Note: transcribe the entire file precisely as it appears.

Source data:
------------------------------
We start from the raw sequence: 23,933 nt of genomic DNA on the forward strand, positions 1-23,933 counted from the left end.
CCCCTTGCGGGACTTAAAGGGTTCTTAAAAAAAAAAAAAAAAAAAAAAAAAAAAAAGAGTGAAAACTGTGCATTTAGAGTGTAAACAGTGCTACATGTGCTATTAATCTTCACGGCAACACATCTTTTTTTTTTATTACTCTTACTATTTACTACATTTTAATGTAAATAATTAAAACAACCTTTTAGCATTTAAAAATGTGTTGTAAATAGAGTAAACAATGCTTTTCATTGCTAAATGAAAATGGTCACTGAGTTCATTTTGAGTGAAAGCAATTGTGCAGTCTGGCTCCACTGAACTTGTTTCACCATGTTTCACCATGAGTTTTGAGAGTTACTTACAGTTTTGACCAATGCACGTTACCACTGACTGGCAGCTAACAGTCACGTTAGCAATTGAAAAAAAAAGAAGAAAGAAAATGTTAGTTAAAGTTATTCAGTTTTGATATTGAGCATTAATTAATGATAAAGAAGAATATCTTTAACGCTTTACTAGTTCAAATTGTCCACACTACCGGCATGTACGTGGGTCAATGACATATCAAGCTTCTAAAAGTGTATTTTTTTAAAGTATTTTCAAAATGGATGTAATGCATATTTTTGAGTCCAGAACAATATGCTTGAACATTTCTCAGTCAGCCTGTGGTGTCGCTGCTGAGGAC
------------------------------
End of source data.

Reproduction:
We start from the raw sequence: 23,933 nt of genomic DNA on the forward strand, positions 1-23,933 counted from the left end.
CCCCTTGCGGGACTTAAAGGGTTCTTAAAAAAAAAAAAAAAAAAAAAAAAAAAAAAGAGTGAAAACTGTGCATTTAGAGTGTAAACAGTGCTACATGTGCTATTAATCTTCACGGCAACACATCTTTTTTTTTTATTACTCTTACTATTTACTACATTTTAATGTAAATAATTAAAACAACCTTTTAGCATTTAAAAATGTGTTGTAAATAGAGTAAACAATGCTTTTCATTGCTAAATGAAAATGGTCACTGAGTTCATTTTGAGTGAAAGCAATTGTGCAGTCTGGCTCCACTGAACTTGTTTCACCATGTTTCACCATGAGTTTTGAGAGTTACTTACAGTTTTGACCAATGCACGTTACCACTGACTGGCAGCTAACAGTCACGTTAGCAATTGAAAAAAAAAGAAGAAAGAAAATGTTAGTTAAAGTTATTCAGTTTTGATATTGAGCATTAATTAATGATAAAGAAGAATATCTTTAACGCTTTACTAGTTCAAATTGTCCACACTACCGGCATGTACGTGGGTCAATGACATATCAAGCTTCTAAAAGTGTATTTTTTTAAAGTATTTTCAAAATGGATGTAATGCATATTTTTGAGTCCAGAACAATATGCTTGAACATTTCTCAGTCAGCCTGTGGTGTCGCTGCTGAGGAC